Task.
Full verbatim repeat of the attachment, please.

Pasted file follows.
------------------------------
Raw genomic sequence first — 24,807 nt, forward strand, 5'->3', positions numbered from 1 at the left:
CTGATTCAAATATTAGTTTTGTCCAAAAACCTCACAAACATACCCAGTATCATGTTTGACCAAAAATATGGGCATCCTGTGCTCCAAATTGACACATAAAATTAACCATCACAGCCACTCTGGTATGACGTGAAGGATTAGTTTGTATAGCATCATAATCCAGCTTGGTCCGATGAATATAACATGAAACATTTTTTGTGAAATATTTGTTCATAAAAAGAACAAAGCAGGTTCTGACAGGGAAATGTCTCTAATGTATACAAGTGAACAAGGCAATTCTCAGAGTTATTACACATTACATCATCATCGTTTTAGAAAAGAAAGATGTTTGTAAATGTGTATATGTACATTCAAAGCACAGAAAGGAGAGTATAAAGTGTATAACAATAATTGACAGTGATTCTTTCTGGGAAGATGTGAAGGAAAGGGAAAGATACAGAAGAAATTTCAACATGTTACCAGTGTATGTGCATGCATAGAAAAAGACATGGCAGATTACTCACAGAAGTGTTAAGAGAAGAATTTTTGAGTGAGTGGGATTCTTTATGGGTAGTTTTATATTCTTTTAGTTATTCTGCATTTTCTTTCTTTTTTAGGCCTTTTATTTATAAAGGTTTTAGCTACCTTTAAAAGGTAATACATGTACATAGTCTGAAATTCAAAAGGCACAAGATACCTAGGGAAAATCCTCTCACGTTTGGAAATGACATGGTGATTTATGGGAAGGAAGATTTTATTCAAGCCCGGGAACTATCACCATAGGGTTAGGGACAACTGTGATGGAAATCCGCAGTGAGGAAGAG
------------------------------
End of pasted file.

Raw genomic sequence first — 24,807 nt, forward strand, 5'->3', positions numbered from 1 at the left:
CTGATTCAAATATTAGTTTTGTCCAAAAACCTCACAAACATACCCAGTATCATGTTTGACCAAAAATATGGGCATCCTGTGCTCCAAATTGACACATAAAATTAACCATCACAGCCACTCTGGTATGACGTGAAGGATTAGTTTGTATAGCATCATAATCCAGCTTGGTCCGATGAATATAACATGAAACATTTTTTGTGAAATATTTGTTCATAAAAAGAACAAAGCAGGTTCTGACAGGGAAATGTCTCTAATGTATACAAGTGAACAAGGCAATTCTCAGAGTTATTACACATTACATCATCATCGTTTTAGAAAAGAAAGATGTTTGTAAATGTGTATATGTACATTCAAAGCACAGAAAGGAGAGTATAAAGTGTATAACAATAATTGACAGTGATTCTTTCTGGGAAGATGTGAAGGAAAGGGAAAGATACAGAAGAAATTTCAACATGTTACCAGTGTATGTGCATGCATAGAAAAAGACATGGCAGATTACTCACAGAAGTGTTAAGAGAAGAATTTTTGAGTGAGTGGGATTCTTTATGGGTAGTTTTATATTCTTTTAGTTATTCTGCATTTTCTTTCTTTTTTAGGCCTTTTATTTATAAAGGTTTTAGCTACCTTTAAAAGGTAATACATGTACATAGTCTGAAATTCAAAAGGCACAAGATACCTAGGGAAAATCCTCTCACGTTTGGAAATGACATGGTGATTTATGGGAAGGAAGATTTTATTCAAGCCCGGGAACTATCACCATAGGGTTAGGGACAACTGTGATGGAAATCCGCAGTGAGGAAGAG